Researcher, doctor, nurse, pharmacist, physiotherapist, psychiatrist, daughter, carer, sister, friend, chef, housekeeper, secretary, accountant, and god knows how many others. As a result, I’ve become kinder in some respects. A couple of weeks ago I gave some change to an old couple so they could get coffee while in a hospital waiting room, and I never do things like that.
The pressure took its toll, however. Only Superwoman could maintain this workload. Medication to prevent migraines and insomnia sometimes failed and increasing quantities were needed to keep me going, until my doctor cut me off. Revealing my predicament earned me more shock and all the meds I wanted, thankfully.

But, there was a point in September when the pressure intensity was so high I started to crack. Laughing inappropriately at sad news, at yet another electrical appliance dying (cooker, TV, iron, etc.) or household feature malfunctioning (dirty toilet flood, kitchen’s incoming water pipe bursting, radiator knocked off wall, shower leak, etc.), and that’s on top of the 10 or more medical appointments per month to attend with an agoraphobic mother.

I recovered, but I’d changed. I don’t give a shit anymore. I’ve acquired that old lady, filterless speech thing. I told a doctor that I hated all doctors, like that isn’t offensive. At the same time, I’ve been told, I’ve cultivated an air of quiet authority. I’m not afraid to ask questions, research treatments, or challenge a decision.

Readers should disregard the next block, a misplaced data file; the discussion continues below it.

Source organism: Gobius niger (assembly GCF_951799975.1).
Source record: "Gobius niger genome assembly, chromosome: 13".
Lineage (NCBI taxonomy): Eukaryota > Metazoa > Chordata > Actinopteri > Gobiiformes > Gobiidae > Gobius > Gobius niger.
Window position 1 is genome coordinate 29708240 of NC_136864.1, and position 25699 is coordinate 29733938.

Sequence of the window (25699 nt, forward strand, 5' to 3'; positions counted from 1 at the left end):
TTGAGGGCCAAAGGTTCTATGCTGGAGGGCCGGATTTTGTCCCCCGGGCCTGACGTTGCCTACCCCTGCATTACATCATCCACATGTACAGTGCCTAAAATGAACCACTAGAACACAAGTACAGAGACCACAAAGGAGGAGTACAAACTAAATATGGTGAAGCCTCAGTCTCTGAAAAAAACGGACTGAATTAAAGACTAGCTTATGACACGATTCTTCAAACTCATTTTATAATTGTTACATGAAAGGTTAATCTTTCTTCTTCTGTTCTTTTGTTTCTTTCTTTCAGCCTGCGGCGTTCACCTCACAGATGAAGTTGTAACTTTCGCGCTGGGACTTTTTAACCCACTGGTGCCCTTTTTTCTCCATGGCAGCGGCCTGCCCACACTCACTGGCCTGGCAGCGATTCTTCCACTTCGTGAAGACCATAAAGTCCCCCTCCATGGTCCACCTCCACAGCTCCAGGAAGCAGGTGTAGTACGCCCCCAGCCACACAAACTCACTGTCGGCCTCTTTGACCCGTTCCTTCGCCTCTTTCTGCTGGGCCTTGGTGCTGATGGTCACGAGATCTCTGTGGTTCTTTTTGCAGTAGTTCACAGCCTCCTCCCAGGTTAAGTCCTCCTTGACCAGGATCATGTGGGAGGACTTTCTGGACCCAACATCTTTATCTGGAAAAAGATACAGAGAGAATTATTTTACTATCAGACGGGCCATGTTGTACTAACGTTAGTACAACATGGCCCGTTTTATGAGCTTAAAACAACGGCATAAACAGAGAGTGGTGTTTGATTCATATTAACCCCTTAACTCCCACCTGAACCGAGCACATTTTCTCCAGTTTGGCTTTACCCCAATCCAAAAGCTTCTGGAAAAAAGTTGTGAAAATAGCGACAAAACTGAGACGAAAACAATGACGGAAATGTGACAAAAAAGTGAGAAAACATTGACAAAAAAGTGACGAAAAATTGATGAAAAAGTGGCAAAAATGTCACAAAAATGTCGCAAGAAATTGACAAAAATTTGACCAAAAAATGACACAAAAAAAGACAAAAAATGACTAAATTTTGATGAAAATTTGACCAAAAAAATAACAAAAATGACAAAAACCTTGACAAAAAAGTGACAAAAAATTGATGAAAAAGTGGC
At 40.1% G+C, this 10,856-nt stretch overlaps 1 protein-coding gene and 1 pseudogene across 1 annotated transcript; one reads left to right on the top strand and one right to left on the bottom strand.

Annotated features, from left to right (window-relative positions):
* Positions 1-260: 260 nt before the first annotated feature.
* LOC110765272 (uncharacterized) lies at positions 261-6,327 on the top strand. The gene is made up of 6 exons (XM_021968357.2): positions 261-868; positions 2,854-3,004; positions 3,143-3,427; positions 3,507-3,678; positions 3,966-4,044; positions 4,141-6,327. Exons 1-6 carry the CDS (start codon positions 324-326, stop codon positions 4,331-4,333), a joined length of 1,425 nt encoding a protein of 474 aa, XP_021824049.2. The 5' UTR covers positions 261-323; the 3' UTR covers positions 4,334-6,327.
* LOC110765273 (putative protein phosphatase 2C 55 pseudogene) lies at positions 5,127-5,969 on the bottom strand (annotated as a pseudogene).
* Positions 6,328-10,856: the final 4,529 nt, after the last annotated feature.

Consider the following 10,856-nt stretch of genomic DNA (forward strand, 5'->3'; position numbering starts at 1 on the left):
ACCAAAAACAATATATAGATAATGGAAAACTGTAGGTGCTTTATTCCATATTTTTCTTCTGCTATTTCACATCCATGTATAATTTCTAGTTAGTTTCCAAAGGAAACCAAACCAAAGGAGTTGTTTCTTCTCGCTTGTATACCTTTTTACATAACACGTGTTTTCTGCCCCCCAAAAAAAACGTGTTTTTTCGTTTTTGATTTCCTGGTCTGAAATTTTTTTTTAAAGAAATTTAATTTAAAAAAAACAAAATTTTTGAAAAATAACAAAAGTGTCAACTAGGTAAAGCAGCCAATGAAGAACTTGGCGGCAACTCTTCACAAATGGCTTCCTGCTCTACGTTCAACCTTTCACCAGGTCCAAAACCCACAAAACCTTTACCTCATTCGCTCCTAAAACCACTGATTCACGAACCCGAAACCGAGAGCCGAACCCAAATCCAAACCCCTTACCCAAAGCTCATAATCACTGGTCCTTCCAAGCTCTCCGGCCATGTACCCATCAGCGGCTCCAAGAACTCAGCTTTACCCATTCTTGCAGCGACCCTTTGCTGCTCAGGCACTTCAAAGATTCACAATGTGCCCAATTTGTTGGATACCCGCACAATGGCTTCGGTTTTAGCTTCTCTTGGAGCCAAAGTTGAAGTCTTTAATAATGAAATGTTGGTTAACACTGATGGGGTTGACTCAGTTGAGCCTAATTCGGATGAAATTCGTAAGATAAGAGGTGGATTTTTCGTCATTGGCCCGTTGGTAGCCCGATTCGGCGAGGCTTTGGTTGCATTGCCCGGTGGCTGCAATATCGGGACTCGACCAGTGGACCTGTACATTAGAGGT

Despite all of this, I’ve lost 20 lbs using MyFitnessPal so now I appear so youthful that I’ve been asked for ID several times; I started this blog in October that’s earned me thousands of views already (thank you for reading!); and I learnt to drive (and been in my first car accident – not my fault), passed my theory test although I’ve yet to pass my practical. Disappointingly, fewer than 100 books have been read, although when I look back at my year, I’m surprised I’ve managed to read so many.

I’m definitely pleased with my performance in 2013. I’ve succeeded where so many others may have failed. I’m incredibly thankful for all of the resources at my disposal. Google, especially Google Scholar, has been my best friend.

Throughout the year I’ve striven to become these words said by the Emperor of China at the end of Disney’s Mulan:

The flower that blooms in adversity is the most rare and beautiful of all

2014 should, in theory, be an easier year. I’ve sought out good doctors to rely on for quality care so I should have more time to relax and read. Just this past week, over Christmas, has given me the chance to do just that and now I feel human again. I’m still awed by the power and the effect that reading has on me.